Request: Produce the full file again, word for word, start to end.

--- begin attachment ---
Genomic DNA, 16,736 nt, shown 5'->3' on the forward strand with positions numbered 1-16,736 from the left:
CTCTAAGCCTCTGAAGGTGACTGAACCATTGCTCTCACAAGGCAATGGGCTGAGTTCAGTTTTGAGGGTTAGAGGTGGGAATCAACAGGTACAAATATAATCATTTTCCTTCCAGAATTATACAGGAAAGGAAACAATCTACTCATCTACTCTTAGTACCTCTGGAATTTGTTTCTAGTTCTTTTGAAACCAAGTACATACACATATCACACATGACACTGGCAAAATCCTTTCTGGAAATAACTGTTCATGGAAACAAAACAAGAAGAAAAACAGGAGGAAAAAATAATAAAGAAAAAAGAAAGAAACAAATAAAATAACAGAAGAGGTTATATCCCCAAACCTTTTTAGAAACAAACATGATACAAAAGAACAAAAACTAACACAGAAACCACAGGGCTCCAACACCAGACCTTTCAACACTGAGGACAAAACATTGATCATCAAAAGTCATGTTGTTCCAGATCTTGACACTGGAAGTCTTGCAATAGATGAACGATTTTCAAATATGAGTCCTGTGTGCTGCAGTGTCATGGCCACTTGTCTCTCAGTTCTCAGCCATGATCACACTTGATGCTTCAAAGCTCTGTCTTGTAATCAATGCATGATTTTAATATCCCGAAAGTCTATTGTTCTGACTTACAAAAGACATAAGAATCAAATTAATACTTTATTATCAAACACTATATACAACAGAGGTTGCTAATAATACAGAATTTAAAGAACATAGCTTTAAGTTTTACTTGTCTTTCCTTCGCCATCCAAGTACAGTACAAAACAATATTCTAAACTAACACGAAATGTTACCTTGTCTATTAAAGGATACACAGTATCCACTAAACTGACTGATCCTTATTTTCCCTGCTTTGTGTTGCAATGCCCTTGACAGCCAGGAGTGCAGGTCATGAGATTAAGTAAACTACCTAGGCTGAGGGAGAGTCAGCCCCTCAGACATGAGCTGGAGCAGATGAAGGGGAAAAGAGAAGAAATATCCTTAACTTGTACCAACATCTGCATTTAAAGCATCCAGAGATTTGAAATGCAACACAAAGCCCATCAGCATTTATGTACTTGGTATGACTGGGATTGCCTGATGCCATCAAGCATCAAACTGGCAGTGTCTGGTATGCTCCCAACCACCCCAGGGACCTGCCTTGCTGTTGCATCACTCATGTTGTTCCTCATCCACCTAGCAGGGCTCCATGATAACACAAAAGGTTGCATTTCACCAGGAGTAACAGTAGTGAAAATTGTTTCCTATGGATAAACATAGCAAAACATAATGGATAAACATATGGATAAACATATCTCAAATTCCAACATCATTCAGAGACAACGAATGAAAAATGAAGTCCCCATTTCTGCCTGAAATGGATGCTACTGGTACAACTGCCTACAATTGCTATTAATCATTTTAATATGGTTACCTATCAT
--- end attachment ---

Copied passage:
Genomic DNA, 16,736 nt, shown 5'->3' on the forward strand with positions numbered 1-16,736 from the left:
CTCTAAGCCTCTGAAGGTGACTGAACCATTGCTCTCACAAGGCAATGGGCTGAGTTCAGTTTTGAGGGTTAGAGGTGGGAATCAACAGGTACAAATATAATCATTTTCCTTCCAGAATTATACAGGAAAGGAAACAATCTACTCATCTACTCTTAGTACCTCTGGAATTTGTTTCTAGTTCTTTTGAAACCAAGTACATACACATATCACACATGACACTGGCAAAATCCTTTCTGGAAATAACTGTTCATGGAAACAAAACAAGAAGAAAAACAGGAGGAAAAAATAATAAAGAAAAAAGAAAGAAACAAATAAAATAACAGAAGAGGTTATATCCCCAAACCTTTTTAGAAACAAACATGATACAAAAGAACAAAAACTAACACAGAAACCACAGGGCTCCAACACCAGACCTTTCAACACTGAGGACAAAACATTGATCATCAAAAGTCATGTTGTTCCAGATCTTGACACTGGAAGTCTTGCAATAGATGAACGATTTTCAAATATGAGTCCTGTGTGCTGCAGTGTCATGGCCACTTGTCTCTCAGTTCTCAGCCATGATCACACTTGATGCTTCAAAGCTCTGTCTTGTAATCAATGCATGATTTTAATATCCCGAAAGTCTATTGTTCTGACTTACAAAAGACATAAGAATCAAATTAATACTTTATTATCAAACACTATATACAACAGAGGTTGCTAATAATACAGAATTTAAAGAACATAGCTTTAAGTTTTACTTGTCTTTCCTTCGCCATCCAAGTACAGTACAAAACAATATTCTAAACTAACACGAAATGTTACCTTGTCTATTAAAGGATACACAGTATCCACTAAACTGACTGATCCTTATTTTCCCTGCTTTGTGTTGCAATGCCCTTGACAGCCAGGAGTGCAGGTCATGAGATTAAGTAAACTACCTAGGCTGAGGGAGAGTCAGCCCCTCAGACATGAGCTGGAGCAGATGAAGGGGAAAAGAGAAGAAATATCCTTAACTTGTACCAACATCTGCATTTAAAGCATCCAGAGATTTGAAATGCAACACAAAGCCCATCAGCATTTATGTACTTGGTATGACTGGGATTGCCTGATGCCATCAAGCATCAAACTGGCAGTGTCTGGTATGCTCCCAACCACCCCAGGGACCTGCCTTGCTGTTGCATCACTCATGTTGTTCCTCATCCACCTAGCAGGGCTCCATGATAACACAAAAGGTTGCATTTCACCAGGAGTAACAGTAGTGAAAATTGTTTCCTATGGATAAACATAGCAAAACATAATGGATAAACATATGGATAAACATATCTCAAATTCCAACATCATTCAGAGACAACGAATGAAAAATGAAGTCCCCATTTCTGCCTGAAATGGATGCTACTGGTACAACTGCCTACAATTGCTATTAATCATTTTAATATGGTTACCTATCAT